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Lumbar stabilizing exercises improve activities of daily living in patients with lumbar disc herniation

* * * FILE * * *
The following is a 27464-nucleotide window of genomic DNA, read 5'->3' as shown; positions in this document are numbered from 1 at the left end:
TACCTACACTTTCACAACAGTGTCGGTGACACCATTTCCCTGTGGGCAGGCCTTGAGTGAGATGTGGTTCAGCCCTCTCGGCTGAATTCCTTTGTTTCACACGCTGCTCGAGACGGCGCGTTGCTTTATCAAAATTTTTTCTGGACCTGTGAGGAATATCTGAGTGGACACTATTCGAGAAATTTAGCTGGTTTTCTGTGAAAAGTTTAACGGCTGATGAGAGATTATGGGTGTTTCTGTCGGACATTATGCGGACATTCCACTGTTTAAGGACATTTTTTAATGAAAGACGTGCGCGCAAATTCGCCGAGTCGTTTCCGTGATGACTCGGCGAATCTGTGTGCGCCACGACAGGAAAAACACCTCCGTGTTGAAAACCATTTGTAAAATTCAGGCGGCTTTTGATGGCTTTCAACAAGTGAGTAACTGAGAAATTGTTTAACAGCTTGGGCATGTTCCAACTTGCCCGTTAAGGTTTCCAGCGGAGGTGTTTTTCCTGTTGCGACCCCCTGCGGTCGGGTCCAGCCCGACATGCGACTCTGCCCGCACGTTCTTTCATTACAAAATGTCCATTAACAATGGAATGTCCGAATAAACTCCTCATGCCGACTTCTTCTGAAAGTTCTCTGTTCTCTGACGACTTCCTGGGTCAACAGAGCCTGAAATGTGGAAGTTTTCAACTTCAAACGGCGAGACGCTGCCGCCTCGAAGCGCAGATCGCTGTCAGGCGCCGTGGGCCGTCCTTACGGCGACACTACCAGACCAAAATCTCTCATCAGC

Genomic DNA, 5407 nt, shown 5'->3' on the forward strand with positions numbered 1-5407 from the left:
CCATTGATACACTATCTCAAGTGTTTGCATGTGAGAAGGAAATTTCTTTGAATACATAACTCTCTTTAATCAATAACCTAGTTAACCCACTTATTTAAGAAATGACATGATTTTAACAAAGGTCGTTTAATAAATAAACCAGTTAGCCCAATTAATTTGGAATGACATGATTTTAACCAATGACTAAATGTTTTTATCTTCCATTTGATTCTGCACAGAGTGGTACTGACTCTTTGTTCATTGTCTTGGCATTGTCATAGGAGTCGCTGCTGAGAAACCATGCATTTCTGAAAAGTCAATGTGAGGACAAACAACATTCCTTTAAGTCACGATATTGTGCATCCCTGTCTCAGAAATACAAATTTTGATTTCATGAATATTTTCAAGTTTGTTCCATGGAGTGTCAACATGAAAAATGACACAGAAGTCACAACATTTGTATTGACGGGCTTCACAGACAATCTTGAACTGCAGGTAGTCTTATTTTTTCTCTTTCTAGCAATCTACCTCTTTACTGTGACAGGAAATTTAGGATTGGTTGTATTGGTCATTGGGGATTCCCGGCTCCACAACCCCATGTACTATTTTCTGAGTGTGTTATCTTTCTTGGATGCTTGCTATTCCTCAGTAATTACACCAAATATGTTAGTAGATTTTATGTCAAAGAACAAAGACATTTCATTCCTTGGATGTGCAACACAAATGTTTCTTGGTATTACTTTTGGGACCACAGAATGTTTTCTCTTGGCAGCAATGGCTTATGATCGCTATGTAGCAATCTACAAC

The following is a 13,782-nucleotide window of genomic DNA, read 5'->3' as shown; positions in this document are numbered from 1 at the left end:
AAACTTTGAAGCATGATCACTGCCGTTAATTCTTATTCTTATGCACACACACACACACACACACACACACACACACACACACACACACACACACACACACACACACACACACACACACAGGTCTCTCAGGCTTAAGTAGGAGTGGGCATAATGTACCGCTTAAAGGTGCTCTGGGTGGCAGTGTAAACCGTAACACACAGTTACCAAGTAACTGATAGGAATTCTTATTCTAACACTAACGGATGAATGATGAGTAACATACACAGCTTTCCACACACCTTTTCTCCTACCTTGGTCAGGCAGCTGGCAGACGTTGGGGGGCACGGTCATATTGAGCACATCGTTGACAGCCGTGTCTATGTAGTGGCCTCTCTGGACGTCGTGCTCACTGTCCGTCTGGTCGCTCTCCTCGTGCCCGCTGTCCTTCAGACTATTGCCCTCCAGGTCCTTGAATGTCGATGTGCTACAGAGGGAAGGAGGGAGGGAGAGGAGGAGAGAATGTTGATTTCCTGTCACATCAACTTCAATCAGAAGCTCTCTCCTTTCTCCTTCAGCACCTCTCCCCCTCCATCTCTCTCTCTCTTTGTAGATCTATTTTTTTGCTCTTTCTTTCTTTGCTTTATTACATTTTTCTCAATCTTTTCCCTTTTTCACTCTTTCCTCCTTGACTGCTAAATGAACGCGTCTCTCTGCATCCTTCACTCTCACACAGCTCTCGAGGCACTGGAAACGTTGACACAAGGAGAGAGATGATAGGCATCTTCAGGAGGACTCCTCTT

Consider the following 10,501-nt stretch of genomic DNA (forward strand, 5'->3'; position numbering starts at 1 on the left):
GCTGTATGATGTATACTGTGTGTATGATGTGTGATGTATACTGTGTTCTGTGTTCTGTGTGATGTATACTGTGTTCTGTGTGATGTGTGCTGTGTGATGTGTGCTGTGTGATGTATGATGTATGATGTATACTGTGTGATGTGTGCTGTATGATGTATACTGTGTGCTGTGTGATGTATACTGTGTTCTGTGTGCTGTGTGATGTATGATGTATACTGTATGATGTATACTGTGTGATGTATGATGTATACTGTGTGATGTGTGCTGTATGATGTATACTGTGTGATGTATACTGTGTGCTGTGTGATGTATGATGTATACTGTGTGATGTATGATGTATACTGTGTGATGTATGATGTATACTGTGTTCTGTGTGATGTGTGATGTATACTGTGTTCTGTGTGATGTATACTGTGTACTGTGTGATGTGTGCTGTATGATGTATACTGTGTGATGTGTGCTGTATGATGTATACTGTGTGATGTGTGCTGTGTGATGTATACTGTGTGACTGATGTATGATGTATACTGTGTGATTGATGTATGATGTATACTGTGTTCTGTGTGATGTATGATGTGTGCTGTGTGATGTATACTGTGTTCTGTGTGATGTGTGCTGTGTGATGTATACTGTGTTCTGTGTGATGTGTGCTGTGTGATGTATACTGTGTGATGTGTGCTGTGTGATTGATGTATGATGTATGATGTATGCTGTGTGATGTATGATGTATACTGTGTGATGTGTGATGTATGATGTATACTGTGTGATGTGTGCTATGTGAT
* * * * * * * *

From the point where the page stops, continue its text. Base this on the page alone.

Lumbar stabilizing exercises (LSE) have been recommended to improve lumbar function in patients with low back injury so that these patients may improve their activities of daily living (ADL). This study has been designed to investigate the effect of LSE in patients with herniated lumbar disc (HLD). Sixty patients (aged 22-55 years old) with HLD at L4-L5 or L5-S1 were randomly arranged into two groups (A and B) of thirty. Group A performed a LSE protocol for four weeks upon recruitment into the study, followed by a four week no-exercise period, whilst group B performed the opposite. Measurements were taken before and after the LSE protocol and no-exercise period and included; pain (measured on a visual analogue scale); trunk flexion; straight leg raising (SLR) angle without pain and time to complete ADL tasks such as climbing 5 steps, 10 meter walking, laying prone from standing position and standing up from prone position. Significant pain relief (p<0.0001), left and right SLR angle improvement (p<0.005), increased trunk flexion (p<0.001) and improved ADL performance (p<0.05) were found after first four week LSE period in group A. The same results were found in group B following their exercise period. These findings indicate that a LSE protocol may improve ADL performance in patients with HLD. http://www.deepdyve.com/assets/images/DeepDyve-Logo-lg.png Journal of Back and Musculoskeletal Rehabilitation IOS Press

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